Lapsang Souchong which also comes to mind in Curious
Curious is the name of Mandy Aftel’s new perfume and it was immediately reminiscent to me of another perfume she created, the sophisticated Sepia from 2012. Sepia was composed in conjunction with the blogger Nathan Branch and was inspired by the brown tints of old sepia prints.
I have to say that I was probably in the minority then because I liked Sepia which was a divisive love it/hate it kind of scent. The perfume had a sophisticated heart full of unexpected elements like strawberry (that is Fragrantica’s listing) and coffee (again I did not smell this). Here I will dismiss the notes and describe what I smelled. What I caught from Sepia was a scent very like Lapsang Souchong tea. This was entirely accidental and probably wasn’t the takeaway that other people had, but was my impression. Curious strikes me as having a similar central accord as the earlier work. Sepia was more complex, and had a wonderful ambergris drydown, which I still love, but Curious is drier, more woody, and has a smokiness which reminds me of Lapsang Souchong all over again, or possibly Russian Caravan Tea. Continue reading
Ah leather, there is nothing quite like it in perfume, and once you have gotten addicted to the scent, nothing else will do. Hearing about tanning may be enough to turn your stomach, but the results of tanning, buttery soft sides, and the grip of well stitched handles, are one of the civilized pleasures of leaving the house. Otherwise how could Hermes have come so far?
When Jeffrey Dame sent me his Grand Cuir the first of his Parfums Retro releases, I though oh good, some dirty leather. I live in Jersey after all, and we like leather, wear leather – you know, the whole nine yards: leather with spikes, leather with grommets, leather with dust, leather with black lace, you got it. Continue reading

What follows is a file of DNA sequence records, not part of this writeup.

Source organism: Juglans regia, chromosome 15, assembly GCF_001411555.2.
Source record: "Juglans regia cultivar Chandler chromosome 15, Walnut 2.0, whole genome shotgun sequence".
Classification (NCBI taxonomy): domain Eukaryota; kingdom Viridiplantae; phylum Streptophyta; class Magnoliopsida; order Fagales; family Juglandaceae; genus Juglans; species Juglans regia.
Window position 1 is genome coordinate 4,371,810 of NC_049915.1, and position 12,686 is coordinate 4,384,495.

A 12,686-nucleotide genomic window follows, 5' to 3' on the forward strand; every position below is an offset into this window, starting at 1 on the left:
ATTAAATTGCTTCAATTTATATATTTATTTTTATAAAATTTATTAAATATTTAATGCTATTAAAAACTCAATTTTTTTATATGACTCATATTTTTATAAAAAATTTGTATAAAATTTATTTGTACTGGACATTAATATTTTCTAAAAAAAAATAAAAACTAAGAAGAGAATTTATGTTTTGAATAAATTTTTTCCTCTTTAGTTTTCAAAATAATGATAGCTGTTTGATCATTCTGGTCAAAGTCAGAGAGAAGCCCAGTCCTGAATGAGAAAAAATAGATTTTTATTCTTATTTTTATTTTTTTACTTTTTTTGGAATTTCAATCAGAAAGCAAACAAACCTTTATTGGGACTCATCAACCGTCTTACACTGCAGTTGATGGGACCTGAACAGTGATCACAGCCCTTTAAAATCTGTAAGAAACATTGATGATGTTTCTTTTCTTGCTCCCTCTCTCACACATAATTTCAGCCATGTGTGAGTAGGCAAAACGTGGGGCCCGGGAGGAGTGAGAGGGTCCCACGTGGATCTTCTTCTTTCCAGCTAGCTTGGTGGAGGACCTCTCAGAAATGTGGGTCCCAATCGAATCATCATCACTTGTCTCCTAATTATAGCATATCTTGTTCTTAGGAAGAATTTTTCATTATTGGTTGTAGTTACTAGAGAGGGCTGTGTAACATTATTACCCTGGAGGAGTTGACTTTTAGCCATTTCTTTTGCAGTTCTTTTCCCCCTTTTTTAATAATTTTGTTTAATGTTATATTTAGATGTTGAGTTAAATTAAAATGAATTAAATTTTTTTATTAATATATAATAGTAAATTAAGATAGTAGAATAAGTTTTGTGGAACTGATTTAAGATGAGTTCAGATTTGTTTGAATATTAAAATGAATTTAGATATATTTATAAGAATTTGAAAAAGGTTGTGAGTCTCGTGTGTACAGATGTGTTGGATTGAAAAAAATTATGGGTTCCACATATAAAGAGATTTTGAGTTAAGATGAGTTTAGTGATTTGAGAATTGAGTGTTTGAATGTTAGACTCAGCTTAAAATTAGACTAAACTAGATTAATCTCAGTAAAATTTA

I spent Saturday in exotic company, my three companions were the Guerlains Rose Nacre du Desert, Songe d’un Bois d’Ete, and Encens Mythique. They were startling to encounter because they all do what Guerlians used to do, namely last, have a sillage, and project an air of luxury. A few posters on line have called this series Guerlain doing Montale, but I bet these three were Guerlain doing Amouage, and possibly doing Amouage better than Amouage does itself. Continue reading
Ever since the famous study about moths and railway soot in the mid-nineteenth century England, it has been apparent that evolution proceeds not at a steady pace, but in bounds. Things don’t just go along at a predictable pace, they leap forward and then step backwards.
It’s the same way with perfume. Whenever something new and wonderful comes along, it does so when you were least expecting magic.
L’Accord 119 from Caron is one such event. When the scent was released a couple of years ago it was reviewed and briefly talked about as interesting, the more so since it was a fruity floral, but then the subject of 119 was dropped. Evidently among the perfume smelling and buying classes, it was not a hit. Continue reading